Whenever Bob Warming slyly smiles at the referee after a questionable call, it’s just Bob being Bob.
Whenever his on-field adjustments can be heard through the thick glass of the press box, it's Bob being Bob.
And whenever the Penn State men’s soccer head coach complements all of his players in a postgame interview, despite being asked only about a particular individual, it’s just Bob being Bob.
Maybe that’s why he's one of the best player-focused coaches in the country.
“He’s really competitive just like all of us, and you can see the drive to want to win from him,” freshman defender Shane Campbell said. “A lot of coaches will just sit off on the sidelines and let the players play, but he wants to help us learn.”
Winning and success on the pitch is something that's simply second nature to Warming.
In his three-plus decades as a head coach, the Nebraska native has been nominated for national coach of the year six times, and he won the award in 2008.
Warming is also only one of two active coaches in Division I to take two different programs to the College Cup, collegiate soccer’s Final Four.
At the end of the 2011 season, Warming ranked fifth among active coaches and 12th all-time in Division I victories (411).
With this year’s Nittany Lions (9-4-3, 3-1-2 Big Ten), Warming has extended that winning record and continued to build his legacy on the sidelines.
“These boys are really lucky to be honest with you,” Lions’ assistant coach Chad Duernberger said. “They get an opportunity to work with a guy who’s one of the best in the country. He doesn’t act like it, but all these guys know how good he is.”
As a coach at any level, tallying victories and avoiding defeat is clearly a key component of the job, and Warming has fulfilled it.
“During the game, if he sees something he doesn't like, he’s going to change it, you know, and he’s going to make that known,” senior defender Brian Forgue said. “He has no problem making switches on the fly.”
But winning isn’t everything, and there’s more to it for the Lions’ head coach of three seasons.
What makes Warming such a valuable coach is his personality and presence for his players off the pitch.
“He’s like a fatherly figure to everybody on our team. He’s so personable you can come talk to him about whatever,” Campbell said.
And in terms of recruiting, he used the same level-headed and accessible nature to gain the trust of not only the players, but also their parents.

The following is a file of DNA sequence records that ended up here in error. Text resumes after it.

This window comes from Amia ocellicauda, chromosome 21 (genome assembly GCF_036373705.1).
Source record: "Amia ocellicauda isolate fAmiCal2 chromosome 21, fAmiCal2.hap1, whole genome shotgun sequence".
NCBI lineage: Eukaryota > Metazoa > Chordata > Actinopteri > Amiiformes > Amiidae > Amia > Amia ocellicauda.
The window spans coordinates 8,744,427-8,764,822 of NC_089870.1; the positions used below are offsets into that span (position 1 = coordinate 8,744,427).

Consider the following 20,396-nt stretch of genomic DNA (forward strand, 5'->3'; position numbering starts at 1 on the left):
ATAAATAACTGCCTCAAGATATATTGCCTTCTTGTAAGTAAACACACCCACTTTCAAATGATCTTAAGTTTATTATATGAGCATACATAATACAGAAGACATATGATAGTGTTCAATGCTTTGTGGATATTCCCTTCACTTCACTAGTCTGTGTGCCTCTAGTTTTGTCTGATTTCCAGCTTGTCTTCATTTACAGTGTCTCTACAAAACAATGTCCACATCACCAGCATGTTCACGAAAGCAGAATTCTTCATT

“Coach probably played the final factor for me [to come here] to be honest,” Campbell said. “When I got here and coach Warming talked to me and especially my parents, we felt comfortable with me being here and playing for him, and that was the biggest thing.”
A part of Warming’s philosophy as a coach involves the “life experience.”
While winning games is important, the seasoned coach has always preached that this "life experience" transcends all other things.
For example, with a week off in-between a Sept. 6 game against West Virginia and the team’s matchup on Sept. 14 versus Albany, Warming took the players out to Bald Eagle State Park. There he rented some kayaks, and followed that up with a barbecue — an experience that helped with team bonding early in the season.
“Sometimes those kind of experiences at the end of your Penn State career are ones that you’ll remember more than a lot of the games,” Warming said.
While the team obviously gets its work done, there’s even time for fun and games during practices — an attempt by Warming to lighten the mood and get his players mentally ready.
An example of this is a game the team participates in before practice called “rondo.”
Duernberger said about 10 to 12 players circle up with two in the middle, each player quickly passes the ball to another person in the circle. If a player gives the ball away to one of the two guys in the middle, they have to go in and chase for a while until they win it back.
“There’s a lot of yelling. There’s a lot of camaraderie, and it gets everyone psyched to play,” Forgue said. “That attitude is infectious, and it starts at the top.”